Kentridge, R. W. and Heywood, C. A. and Weiskrantz, L. (2004) 'Spatial attention speeds discrimination without awareness in blindsight.', Neuropsychologia., 42 (6). pp. 831-835.
An intimate relationship is often assumed between visual attention and visual awareness. Using a subject, patient GY, with the neurological condition of ‘blindsight’ we show that although attention may be a necessary precursor to visual awareness it is not a sufficient one. Using a Posner endogenous spatial cueing paradigm we showed that the time our subject needed to discriminate the orientation of a stimulus was reduced if he was cued to the location of the stimulus. This reaction-time advantage was obtained without any decrease in discrimination accuracy and cannot therefore be attributed to speed-error trade-off or differences in bias between cued and uncued locations. As a result of his condition GY was not aware of the stimuli to which processing was attentionally facilitated. Attention cannot, therefore be a sufficient condition for awareness.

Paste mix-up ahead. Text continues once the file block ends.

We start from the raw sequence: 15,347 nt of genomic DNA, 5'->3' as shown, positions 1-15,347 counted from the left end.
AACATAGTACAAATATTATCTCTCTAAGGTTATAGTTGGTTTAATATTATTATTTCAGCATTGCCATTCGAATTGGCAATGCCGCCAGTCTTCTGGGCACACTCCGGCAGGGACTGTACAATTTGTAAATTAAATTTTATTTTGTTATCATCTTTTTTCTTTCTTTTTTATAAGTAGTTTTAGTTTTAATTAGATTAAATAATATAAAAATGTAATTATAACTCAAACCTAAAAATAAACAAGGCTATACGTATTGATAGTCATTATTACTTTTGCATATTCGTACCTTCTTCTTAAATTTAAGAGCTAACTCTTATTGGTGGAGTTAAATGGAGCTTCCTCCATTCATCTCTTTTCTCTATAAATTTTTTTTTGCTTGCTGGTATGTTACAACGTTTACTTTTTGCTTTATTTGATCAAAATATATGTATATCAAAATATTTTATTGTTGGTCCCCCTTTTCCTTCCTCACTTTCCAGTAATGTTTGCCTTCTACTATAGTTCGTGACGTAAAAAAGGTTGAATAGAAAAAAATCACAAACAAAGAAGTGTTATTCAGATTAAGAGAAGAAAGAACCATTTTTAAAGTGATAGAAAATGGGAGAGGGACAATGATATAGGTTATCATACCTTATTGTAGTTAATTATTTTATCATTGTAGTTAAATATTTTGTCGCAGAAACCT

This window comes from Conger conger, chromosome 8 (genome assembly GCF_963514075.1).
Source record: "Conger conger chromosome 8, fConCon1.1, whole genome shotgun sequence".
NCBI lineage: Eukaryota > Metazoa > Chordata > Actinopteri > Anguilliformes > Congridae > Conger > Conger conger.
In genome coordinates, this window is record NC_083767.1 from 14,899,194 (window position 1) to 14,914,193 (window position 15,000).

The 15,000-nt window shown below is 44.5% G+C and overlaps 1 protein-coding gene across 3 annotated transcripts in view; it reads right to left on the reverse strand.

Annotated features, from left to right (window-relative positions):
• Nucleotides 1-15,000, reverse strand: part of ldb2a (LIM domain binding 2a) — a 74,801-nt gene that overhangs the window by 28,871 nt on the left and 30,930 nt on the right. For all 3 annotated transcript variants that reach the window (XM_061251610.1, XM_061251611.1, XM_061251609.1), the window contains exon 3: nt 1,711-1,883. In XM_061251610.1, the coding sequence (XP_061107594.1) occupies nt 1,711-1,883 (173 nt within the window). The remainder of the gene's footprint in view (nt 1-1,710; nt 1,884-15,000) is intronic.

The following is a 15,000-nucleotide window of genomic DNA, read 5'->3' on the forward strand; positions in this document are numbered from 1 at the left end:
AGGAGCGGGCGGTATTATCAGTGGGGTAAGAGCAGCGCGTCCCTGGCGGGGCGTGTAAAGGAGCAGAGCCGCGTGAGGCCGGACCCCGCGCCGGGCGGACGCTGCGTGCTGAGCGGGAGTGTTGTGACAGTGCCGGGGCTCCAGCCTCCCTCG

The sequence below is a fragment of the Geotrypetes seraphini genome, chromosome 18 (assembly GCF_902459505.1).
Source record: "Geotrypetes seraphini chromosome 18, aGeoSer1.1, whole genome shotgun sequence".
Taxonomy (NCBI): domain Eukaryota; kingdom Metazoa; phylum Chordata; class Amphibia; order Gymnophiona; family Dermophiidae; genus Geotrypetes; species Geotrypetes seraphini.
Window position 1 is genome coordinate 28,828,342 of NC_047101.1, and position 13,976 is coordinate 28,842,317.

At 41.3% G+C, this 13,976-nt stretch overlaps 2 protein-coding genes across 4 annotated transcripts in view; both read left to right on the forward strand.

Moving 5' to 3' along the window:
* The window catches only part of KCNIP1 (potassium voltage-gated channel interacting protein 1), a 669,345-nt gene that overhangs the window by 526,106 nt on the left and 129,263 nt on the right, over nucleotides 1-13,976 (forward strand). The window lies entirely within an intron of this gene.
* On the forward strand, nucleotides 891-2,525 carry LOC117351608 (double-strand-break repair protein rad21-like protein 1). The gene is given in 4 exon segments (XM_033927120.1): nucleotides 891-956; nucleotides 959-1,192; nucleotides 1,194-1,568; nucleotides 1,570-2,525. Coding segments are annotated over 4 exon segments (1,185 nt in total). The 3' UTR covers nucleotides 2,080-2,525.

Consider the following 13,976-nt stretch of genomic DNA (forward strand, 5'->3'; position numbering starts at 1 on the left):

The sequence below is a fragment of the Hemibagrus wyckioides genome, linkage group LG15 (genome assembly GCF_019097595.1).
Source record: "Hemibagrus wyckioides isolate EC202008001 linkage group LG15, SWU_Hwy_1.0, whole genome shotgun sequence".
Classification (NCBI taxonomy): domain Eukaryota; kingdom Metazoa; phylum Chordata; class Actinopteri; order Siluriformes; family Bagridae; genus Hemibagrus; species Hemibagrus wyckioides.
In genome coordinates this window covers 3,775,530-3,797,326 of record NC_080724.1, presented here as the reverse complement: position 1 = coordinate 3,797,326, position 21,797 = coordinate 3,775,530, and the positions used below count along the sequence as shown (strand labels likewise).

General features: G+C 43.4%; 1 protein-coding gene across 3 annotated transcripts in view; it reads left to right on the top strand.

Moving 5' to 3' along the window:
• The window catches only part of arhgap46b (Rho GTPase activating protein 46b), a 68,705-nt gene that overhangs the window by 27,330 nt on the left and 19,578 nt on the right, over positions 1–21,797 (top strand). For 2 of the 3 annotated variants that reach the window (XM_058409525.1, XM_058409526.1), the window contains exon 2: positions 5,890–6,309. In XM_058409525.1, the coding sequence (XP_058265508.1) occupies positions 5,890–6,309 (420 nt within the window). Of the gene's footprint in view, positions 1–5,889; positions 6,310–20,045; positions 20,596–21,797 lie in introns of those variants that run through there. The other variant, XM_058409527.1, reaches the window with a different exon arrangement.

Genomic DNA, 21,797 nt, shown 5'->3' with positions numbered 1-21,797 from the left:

|Keywords:||Vision, Attention, Consciousness, Blindsight.|
|Full text:||Full text not available from this repository.|
|Publisher Web site:||http:/dx.doi.org/10.1016/j.neuropsychologia.2003.11.001|
|Record Created:||30 Mar 2007|
|Last Modified:||05 Apr 2010 16:53|
|Social bookmarking:||Export: EndNote, Zotero | BibTex|
|Look up in GoogleScholar | Find in a UK Library|